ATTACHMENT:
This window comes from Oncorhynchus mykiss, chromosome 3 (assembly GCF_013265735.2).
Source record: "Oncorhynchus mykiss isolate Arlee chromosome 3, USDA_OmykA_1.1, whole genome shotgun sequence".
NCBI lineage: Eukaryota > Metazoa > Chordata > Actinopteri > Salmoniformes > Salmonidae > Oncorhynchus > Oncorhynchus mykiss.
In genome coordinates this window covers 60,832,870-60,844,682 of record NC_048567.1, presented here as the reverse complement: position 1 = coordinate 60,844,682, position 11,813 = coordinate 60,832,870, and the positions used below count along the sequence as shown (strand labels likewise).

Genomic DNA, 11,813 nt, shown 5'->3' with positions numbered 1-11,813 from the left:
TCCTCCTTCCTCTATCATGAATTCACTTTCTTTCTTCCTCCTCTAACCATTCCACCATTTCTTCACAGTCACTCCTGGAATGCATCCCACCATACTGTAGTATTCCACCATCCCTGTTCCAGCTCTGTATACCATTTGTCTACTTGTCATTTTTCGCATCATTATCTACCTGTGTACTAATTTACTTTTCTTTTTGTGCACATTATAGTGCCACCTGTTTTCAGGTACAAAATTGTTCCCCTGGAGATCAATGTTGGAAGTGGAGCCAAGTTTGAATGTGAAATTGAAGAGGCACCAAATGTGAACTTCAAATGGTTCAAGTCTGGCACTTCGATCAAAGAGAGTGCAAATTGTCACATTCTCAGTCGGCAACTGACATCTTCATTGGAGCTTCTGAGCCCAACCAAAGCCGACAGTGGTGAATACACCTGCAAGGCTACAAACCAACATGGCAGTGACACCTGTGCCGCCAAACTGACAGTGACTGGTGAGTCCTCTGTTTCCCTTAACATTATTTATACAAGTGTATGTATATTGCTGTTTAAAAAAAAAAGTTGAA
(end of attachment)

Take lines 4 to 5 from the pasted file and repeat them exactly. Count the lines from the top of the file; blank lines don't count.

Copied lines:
In genome coordinates this window covers 60,832,870-60,844,682 of record NC_048567.1, presented here as the reverse complement: position 1 = coordinate 60,844,682, position 11,813 = coordinate 60,832,870, and the positions used below count along the sequence as shown (strand labels likewise).

Genomic DNA, 11,813 nt, shown 5'->3' with positions numbered 1-11,813 from the left: